Chocolate, clueless reporting, and ethics

I have just seen a report of a little hoax pulled on the media by John Bohannon. What he did was to run a small and deliberately badly designed clinical trial, the results of which showed that eating chocolate helps you lose weight.

The trial showed no such thing, of course, as Bohannon points out. It just used bad design and blatant statistical trickery to come up with the result, which should not have fooled anyone who read the paper even with half an eye open.

Bohannon then sent press releases about the study to various media outlets, many of which printed the story completely uncritically. Here’s an example from the Daily Express.

This may be a lovely little demonstration of how lazy and clueless the media are, but I have a nasty feeling it’s actually highly problematic.

The problem is that neither Bohannon’s description of the hoax nor the paper publishing the results of the study make any mention of ethical review. Let’s remember that although the science was deliberately flawed, there was still a real clinical trial here with real human participants.

What were those participants told? Were they deceived about the true nature of the study? According to Bohannon,

“They used Facebook to recruit subjects around Frankfurt, offering 150 Euros to anyone willing to go on a diet for 3 weeks. They made it clear that this was part of a documentary film about dieting, but they didn’t give more detail.”

That certainly sounds to me like deception. It is an absolutely essential feature of clinical research that all research must be approved by an independent ethics committee. This is all the more important if participants are being deceived, which is always a tricky ethical issue. There is no rule that gives an exception to research done as a hoax.

The research was apparently done under the supervision of a German doctor, Gunter Frank. While I can’t claim to be an expert in professional requirements of German doctors, I would be astonished if running a clinical trial without ethical approval was not a serious disciplinary matter.

And yet there is no mention anywhere of ethical approval for this study. I really, really hope that’s just an oversight. Recruiting human participants to a clinical trial without proper ethical approval is absolutely not acceptable.

Update 29 May:

According to the normally reliable Retraction Watch, my fears about this study were justified. They are reporting that Bohannon had confirmed to them that the study did not have ethical approval.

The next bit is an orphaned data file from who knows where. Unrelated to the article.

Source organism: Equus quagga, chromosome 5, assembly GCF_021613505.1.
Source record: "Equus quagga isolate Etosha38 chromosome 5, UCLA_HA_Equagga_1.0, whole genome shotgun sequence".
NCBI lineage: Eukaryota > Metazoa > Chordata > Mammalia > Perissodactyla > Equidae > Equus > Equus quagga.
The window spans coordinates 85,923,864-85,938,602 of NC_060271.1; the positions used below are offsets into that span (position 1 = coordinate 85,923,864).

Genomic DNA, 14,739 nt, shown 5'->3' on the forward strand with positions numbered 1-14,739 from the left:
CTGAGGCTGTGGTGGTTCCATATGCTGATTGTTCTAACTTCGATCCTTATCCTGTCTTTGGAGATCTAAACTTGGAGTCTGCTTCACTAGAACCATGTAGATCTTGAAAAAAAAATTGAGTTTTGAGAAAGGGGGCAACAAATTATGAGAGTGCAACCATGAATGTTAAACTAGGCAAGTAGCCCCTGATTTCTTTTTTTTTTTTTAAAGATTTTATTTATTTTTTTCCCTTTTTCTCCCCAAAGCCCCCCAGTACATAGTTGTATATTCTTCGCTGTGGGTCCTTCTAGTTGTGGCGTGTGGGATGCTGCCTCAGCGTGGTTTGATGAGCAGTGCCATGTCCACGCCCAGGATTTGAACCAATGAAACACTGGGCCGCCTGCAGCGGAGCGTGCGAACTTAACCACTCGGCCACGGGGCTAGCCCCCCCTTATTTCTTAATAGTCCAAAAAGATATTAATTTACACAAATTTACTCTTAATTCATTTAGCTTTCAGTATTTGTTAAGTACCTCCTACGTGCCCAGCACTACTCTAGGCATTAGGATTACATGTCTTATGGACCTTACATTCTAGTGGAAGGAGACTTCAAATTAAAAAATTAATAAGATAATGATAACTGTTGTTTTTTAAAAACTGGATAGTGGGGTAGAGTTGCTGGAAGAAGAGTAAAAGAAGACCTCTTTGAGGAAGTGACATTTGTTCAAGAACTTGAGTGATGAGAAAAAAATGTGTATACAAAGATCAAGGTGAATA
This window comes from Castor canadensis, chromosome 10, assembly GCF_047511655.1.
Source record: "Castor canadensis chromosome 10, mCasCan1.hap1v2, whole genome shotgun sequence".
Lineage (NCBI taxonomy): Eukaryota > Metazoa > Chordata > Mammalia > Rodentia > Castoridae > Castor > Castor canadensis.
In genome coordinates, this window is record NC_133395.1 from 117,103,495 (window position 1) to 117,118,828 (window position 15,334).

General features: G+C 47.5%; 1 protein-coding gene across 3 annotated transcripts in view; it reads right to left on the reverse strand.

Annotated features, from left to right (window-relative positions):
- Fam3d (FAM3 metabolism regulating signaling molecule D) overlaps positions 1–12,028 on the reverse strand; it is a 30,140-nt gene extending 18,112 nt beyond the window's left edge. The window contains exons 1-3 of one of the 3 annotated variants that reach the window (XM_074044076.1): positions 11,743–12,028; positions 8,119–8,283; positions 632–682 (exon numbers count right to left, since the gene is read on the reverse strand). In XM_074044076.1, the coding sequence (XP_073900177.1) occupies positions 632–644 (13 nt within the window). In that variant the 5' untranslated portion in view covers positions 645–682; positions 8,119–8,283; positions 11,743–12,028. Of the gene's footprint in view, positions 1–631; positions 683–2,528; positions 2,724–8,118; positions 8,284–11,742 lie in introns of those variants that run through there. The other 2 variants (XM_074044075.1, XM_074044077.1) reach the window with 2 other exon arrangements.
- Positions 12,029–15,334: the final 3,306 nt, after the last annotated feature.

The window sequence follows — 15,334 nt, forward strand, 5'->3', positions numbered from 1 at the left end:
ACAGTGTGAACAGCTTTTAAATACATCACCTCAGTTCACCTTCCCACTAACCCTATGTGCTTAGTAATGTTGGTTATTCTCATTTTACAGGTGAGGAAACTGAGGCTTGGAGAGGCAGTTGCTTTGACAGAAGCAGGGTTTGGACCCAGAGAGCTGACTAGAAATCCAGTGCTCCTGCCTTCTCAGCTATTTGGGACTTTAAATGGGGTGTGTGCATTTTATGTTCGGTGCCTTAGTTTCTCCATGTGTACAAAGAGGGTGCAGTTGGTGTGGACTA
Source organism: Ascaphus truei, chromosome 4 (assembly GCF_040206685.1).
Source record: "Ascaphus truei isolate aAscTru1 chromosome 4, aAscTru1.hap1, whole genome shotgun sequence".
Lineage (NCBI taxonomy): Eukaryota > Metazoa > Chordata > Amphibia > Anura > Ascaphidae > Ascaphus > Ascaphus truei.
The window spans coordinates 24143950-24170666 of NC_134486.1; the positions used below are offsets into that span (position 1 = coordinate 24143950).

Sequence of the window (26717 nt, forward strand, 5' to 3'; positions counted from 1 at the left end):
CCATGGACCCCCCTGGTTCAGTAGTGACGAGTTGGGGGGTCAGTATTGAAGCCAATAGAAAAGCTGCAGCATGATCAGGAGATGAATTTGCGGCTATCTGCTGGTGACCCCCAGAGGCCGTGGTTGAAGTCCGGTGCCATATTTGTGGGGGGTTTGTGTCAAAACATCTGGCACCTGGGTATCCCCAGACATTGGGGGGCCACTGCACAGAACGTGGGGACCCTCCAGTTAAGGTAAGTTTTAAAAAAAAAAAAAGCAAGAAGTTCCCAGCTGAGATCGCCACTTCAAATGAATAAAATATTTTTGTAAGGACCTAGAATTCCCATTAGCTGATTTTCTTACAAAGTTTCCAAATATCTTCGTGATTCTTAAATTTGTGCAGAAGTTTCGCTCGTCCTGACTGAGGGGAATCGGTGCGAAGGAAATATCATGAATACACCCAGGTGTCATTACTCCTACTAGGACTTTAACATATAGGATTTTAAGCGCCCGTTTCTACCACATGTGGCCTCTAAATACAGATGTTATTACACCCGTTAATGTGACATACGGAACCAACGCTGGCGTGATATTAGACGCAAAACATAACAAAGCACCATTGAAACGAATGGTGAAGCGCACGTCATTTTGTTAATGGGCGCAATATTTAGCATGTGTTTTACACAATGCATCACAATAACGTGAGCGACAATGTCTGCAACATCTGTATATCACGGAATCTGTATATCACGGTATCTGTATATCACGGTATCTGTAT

Also, the paper has mysteriously disappeared from the journal’s website, so I’ve replaced the link to the paper with a link to a copy of it preserved thanks to Google’s web cache and Freezepage.

Are strokes really rising in young people?

I woke up to the news this morning that there has been an alarming increase in the number of strokes in people aged 40-54.

My first thought was “this has been sponsored by a stroke charity, so they probably have an interest in making the figures seem alarming”. So I wondered how robust the research was that led to this conclusion.

The article above did not link to a published paper describing the research. So I looked on the Stroke Association’s website. There, I found a press release. This press release also didn’t link to any published paper, which makes me think that there is no published paper. It’s hard to believe a press release describing a new piece of research would fail to tell you if it had been published in a respectable journal.

The press release describes data on hospital admissions provided by the NHS, which shows that the number of men aged 40 to 54 admitted to hospital with strokes increased from 4260 in the year 2000 to to 6221 in 2014, and the equivalent figures for women were an increase from 3529 to 4604.

Well, yes, those figures are certainly substantial increases. But there could be various different reasons for them, some worrying, others reassuring.

It is possible, as the press release certainly wants us to believe, that the main reason for the increase is that strokes are becoming more common. However, it is also possible that recognition of stroke has improved, or that stroke patients are more likely now to get the hospital treatment they need than in the past. Both of those latter explanations would be good things.

So how do the stroke association distinguish among those possibilities?